"He who climbs the highest mountains laughs at all tragedies, real or imaginary."
Friedrich Nietzsche


Wednesday March 15, 2006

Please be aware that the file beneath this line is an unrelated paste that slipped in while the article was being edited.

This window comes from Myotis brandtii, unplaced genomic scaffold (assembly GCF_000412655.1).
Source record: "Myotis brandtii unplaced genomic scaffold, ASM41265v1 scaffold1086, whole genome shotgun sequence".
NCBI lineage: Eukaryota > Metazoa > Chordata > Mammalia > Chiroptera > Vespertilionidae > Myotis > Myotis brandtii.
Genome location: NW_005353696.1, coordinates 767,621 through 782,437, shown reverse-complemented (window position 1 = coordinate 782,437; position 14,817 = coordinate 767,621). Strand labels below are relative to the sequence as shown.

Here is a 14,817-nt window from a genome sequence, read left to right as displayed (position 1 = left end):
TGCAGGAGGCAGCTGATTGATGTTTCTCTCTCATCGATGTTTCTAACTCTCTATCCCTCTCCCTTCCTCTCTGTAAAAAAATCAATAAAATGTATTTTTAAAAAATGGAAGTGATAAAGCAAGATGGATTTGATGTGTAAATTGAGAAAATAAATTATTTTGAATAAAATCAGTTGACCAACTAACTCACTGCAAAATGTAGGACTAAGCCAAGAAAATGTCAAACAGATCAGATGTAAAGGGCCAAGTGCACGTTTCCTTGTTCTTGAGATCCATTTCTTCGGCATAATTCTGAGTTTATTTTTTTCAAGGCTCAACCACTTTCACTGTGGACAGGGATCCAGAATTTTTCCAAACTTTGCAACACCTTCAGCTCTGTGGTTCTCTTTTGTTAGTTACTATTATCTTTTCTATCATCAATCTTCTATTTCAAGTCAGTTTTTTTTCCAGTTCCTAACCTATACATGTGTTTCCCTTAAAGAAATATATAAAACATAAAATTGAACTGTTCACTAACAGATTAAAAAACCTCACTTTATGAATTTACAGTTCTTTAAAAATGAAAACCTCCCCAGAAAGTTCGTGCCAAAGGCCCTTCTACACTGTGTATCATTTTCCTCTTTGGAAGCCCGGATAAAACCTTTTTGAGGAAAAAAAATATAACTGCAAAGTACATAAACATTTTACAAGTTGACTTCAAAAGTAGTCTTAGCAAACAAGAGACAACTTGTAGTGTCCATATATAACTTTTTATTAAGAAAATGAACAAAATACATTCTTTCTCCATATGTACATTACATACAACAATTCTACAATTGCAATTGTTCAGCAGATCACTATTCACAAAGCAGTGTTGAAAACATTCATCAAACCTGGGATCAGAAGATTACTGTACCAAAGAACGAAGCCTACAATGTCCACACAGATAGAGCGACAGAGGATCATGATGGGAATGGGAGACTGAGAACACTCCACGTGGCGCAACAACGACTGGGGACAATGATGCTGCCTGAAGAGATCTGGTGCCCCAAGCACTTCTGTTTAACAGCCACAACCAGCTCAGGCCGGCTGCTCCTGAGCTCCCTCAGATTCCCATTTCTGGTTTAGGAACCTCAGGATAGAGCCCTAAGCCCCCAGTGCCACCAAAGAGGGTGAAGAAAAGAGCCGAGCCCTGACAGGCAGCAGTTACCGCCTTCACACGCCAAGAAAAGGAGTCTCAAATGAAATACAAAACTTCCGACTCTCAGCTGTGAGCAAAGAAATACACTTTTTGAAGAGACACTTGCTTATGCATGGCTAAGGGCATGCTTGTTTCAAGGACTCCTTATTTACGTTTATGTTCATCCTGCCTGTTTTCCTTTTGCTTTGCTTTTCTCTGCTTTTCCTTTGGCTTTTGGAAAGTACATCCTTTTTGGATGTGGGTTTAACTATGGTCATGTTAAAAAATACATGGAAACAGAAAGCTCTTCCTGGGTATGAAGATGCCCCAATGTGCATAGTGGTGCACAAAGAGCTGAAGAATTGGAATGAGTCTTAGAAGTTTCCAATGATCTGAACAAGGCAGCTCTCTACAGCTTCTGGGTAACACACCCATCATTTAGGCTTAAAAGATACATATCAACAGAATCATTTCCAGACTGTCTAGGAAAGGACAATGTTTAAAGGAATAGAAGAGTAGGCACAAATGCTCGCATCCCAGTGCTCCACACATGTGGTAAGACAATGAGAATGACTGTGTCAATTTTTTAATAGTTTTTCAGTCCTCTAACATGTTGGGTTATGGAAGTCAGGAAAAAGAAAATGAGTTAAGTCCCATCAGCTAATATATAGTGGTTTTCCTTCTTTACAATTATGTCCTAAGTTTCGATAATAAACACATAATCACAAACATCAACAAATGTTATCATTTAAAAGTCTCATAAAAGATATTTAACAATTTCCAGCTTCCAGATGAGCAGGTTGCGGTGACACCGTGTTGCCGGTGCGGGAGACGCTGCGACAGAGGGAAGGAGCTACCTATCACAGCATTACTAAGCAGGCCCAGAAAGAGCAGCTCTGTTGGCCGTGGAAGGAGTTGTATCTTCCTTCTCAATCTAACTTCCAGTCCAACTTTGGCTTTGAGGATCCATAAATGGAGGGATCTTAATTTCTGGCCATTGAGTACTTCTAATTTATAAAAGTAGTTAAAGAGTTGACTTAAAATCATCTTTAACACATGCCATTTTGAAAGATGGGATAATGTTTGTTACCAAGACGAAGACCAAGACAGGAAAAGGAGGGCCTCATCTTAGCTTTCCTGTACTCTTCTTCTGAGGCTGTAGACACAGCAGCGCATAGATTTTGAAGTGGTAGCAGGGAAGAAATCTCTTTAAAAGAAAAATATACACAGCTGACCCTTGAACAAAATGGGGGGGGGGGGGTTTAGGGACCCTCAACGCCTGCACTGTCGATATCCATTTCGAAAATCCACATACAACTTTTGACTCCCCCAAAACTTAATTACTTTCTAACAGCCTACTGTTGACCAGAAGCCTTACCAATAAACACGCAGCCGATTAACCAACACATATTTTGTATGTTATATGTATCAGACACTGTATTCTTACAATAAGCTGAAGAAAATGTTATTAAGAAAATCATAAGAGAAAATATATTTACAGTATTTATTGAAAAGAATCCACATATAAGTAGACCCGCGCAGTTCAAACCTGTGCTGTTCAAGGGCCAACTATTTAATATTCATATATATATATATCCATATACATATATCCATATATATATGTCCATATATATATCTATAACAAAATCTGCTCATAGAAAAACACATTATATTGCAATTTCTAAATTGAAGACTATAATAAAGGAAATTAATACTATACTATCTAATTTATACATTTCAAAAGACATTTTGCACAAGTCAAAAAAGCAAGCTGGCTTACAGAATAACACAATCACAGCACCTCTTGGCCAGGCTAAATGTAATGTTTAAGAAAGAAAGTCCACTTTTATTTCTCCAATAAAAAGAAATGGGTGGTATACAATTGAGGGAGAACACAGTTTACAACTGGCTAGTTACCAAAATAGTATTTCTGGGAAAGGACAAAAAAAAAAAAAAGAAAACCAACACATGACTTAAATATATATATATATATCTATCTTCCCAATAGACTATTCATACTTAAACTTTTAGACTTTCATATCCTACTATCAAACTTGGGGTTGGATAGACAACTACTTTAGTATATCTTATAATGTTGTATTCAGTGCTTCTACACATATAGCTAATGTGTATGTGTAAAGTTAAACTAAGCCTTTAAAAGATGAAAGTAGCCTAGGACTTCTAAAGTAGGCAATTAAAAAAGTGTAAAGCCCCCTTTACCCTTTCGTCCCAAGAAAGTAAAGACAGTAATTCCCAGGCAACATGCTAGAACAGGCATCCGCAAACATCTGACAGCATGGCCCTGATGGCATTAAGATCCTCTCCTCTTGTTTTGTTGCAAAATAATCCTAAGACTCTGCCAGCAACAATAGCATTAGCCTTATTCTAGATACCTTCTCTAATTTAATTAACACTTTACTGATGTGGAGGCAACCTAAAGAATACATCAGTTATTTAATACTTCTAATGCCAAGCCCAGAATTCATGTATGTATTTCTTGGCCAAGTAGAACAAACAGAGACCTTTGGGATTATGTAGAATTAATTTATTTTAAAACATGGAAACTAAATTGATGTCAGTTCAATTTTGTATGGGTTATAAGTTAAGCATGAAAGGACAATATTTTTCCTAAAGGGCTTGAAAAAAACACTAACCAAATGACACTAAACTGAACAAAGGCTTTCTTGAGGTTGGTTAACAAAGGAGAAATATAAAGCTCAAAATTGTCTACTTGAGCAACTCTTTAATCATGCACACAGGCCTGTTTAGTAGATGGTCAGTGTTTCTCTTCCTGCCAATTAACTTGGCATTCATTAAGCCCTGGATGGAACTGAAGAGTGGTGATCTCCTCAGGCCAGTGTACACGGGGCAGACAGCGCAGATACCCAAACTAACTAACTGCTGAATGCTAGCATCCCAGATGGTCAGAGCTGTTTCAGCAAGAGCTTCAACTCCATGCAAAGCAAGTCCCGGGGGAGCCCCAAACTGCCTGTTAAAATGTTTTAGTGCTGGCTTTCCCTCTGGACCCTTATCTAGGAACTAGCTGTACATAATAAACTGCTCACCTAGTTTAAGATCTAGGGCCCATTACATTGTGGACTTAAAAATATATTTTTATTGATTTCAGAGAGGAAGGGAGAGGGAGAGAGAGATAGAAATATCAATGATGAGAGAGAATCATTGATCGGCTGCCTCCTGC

I left the camp with the guide,Charlie, about midnight. There was a hail storm last night from about 10 pm until 11, thankfully it quit about 11:30. The wind was blowing about 20 to 30 mph but the guide said that was usual. We started at 4600 meters and have to make it to Uhuru Point which is 5895 meters. So we have about 4000 feet to climb in the freezing cold at night with 30 mph winds. About half the way up we ran into two young guys who said the altitude got to them and they did not summit. Not the most encouraging of news. Every few steps I would want to rest but Charlie would tell me to keep putting my feet in front of me. My eyes were hurting so bad due to the cold and wind. We had headlamps on due to the darkness but Charlie told me to put on my sunglasses to keep out the wind. So strange to be wearing sunglasses at night. But it helped. I realized that I was taking 2 breaths to every step. What was I thinking when I decided to climb Kilimanjaro. Whenever I thought about quitting, I thought of Gunther, the German who was making his 3rd climb. He was 80 years old and summited one day ahead of us tying the age record. Leaving at midnight accomplishes two purposes, the ground is still frozen and easier to climb and you arrive at the summit at daylight which is incredibly beautiful. Pole.Pole. Which is Swahili for slowly, slowly. That is the secret for climbing Kili. After about 5 hours we arrived at Stella Point. My guide said that many people stopped here and considered this their summit. He said it was another 60-70 minutes to Uhuru Point. I told him that I did not climb all this way to stop before the top. I saw my climbing friends , Rob and Caleb, who left without me because they thought I would slow them down, coming down the mountain. They were unhappy because they summited too early and it was too cold to wait for sunrise. I finally made it to the summit and arrived as the sun was coming up. I was the only one there at the time. Charlie took a few pictures and my batteries quit working due to the cold. Luckily I brought a cheap camera which worked fine for a few pictures. There is only 50% of the oxygen that you normally breath at that height and it was about -10 C , so your time at the top is limited. If I go back I will climb for more days and acclimate better so that I can stay on top longer. 9-10 day climbs allow you to sleep right below the crater, acclimate and only have to climb about 1000 feet to summit. The glaciers at the top were spectacular and to be standing on the "Roof of Africa" is an unbelievable feeling.